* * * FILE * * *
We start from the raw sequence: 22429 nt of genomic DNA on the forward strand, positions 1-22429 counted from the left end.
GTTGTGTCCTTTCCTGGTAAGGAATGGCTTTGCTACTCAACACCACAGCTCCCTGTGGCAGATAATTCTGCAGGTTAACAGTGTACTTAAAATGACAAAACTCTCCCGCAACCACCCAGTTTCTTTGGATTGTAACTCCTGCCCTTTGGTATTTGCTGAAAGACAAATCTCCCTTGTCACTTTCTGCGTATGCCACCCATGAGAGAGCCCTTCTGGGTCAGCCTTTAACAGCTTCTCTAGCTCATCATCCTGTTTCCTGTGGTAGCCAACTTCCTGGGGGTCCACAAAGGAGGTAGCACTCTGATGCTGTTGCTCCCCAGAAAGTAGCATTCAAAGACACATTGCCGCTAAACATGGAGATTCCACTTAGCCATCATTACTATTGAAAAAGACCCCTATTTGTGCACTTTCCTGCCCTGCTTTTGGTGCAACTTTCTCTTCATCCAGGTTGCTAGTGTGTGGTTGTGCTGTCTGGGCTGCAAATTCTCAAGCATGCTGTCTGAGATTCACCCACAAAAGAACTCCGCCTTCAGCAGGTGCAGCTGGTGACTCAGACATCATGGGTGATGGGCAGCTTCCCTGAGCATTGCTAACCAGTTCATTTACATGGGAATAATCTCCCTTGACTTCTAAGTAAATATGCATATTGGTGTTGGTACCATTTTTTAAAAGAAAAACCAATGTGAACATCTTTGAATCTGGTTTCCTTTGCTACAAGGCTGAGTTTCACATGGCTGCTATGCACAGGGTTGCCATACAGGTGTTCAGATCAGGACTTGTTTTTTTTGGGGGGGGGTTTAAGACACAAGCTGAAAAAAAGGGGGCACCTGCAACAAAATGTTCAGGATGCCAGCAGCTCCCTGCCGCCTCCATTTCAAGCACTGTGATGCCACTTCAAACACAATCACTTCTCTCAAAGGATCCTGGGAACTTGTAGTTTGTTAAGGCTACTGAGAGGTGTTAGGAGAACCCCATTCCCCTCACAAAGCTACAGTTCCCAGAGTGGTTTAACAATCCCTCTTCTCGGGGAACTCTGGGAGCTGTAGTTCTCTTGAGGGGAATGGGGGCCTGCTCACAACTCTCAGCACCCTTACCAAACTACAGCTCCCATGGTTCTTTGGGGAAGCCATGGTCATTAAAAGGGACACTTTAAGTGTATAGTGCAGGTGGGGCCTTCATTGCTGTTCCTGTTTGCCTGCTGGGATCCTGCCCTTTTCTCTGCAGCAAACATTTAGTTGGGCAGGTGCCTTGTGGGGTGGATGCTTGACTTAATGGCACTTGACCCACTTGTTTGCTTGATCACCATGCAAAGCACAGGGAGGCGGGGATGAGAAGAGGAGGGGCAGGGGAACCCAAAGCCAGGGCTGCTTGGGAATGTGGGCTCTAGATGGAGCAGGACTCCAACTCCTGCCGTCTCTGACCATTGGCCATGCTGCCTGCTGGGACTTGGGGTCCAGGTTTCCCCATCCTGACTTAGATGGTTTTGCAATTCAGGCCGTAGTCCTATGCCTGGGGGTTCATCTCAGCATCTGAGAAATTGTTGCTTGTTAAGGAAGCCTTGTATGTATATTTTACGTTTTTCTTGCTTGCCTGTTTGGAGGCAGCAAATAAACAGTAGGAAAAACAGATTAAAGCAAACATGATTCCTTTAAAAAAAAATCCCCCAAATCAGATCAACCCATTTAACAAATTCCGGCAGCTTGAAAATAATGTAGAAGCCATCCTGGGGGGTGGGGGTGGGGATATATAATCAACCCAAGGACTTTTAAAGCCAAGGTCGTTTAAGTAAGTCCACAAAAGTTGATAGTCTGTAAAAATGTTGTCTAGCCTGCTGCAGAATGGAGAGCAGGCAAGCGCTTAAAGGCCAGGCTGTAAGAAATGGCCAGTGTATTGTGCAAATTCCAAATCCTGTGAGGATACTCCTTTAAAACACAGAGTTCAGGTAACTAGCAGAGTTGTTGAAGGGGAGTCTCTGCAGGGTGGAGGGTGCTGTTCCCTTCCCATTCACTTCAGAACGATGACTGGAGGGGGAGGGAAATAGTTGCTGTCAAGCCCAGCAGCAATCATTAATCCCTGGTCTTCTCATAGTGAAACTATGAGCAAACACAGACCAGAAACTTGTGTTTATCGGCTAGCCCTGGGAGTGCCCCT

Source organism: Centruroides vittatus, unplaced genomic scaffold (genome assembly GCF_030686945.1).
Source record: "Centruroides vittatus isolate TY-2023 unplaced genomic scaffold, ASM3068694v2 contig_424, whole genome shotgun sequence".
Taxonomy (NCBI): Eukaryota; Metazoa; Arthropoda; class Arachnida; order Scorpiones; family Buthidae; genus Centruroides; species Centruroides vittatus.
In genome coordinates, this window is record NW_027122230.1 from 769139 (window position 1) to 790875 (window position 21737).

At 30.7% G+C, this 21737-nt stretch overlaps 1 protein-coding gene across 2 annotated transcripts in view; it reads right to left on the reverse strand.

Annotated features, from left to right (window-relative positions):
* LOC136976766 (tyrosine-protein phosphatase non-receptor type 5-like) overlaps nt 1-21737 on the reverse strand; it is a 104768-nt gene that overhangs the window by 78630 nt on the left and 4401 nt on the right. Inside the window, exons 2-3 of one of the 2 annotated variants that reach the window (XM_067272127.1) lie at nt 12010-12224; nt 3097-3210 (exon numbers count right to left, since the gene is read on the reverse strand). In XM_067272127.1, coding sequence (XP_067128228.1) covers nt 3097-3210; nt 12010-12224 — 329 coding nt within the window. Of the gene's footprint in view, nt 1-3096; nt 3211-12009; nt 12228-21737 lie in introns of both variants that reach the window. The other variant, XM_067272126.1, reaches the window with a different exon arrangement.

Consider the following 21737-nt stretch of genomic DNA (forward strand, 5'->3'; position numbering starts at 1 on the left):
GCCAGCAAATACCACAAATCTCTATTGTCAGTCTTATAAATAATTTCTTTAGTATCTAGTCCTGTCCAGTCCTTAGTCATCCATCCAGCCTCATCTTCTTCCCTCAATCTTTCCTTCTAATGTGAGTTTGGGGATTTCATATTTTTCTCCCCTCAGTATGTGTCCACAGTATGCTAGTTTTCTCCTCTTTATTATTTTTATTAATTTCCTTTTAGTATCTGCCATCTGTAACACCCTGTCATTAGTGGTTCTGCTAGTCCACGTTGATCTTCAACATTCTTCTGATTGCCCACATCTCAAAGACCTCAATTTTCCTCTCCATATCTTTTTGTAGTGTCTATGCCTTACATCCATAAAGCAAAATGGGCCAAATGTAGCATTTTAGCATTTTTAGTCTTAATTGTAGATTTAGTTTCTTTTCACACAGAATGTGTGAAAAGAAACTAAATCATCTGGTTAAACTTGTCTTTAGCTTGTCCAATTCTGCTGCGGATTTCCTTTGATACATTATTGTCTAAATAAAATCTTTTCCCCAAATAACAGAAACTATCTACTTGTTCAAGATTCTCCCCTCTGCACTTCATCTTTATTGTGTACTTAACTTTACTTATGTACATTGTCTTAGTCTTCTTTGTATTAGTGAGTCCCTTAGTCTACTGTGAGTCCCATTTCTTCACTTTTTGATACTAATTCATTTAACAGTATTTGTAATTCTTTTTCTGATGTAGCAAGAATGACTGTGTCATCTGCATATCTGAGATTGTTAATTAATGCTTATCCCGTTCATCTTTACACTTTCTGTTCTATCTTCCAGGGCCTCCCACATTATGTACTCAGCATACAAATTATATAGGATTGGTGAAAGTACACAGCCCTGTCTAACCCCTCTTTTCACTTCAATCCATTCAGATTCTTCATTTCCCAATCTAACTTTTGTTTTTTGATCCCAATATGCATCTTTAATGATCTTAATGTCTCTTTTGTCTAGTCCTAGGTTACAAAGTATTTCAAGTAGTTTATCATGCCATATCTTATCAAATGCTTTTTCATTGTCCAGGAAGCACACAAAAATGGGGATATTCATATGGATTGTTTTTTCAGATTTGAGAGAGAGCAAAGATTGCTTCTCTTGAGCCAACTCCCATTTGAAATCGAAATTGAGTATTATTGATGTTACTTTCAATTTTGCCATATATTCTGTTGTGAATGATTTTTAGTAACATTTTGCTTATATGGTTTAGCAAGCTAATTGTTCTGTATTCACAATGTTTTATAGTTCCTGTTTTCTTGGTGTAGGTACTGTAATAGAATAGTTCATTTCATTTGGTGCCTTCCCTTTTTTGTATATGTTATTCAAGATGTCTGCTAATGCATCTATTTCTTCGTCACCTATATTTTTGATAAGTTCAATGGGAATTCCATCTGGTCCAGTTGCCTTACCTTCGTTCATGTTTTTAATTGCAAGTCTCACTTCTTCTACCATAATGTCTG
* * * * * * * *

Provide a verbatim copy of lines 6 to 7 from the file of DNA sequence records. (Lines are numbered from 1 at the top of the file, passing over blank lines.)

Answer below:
In genome coordinates, this window is record NW_027122230.1 from 769139 (window position 1) to 790875 (window position 21737).

At 30.7% G+C, this 21737-nt stretch overlaps 1 protein-coding gene across 2 annotated transcripts in view; it reads right to left on the reverse strand.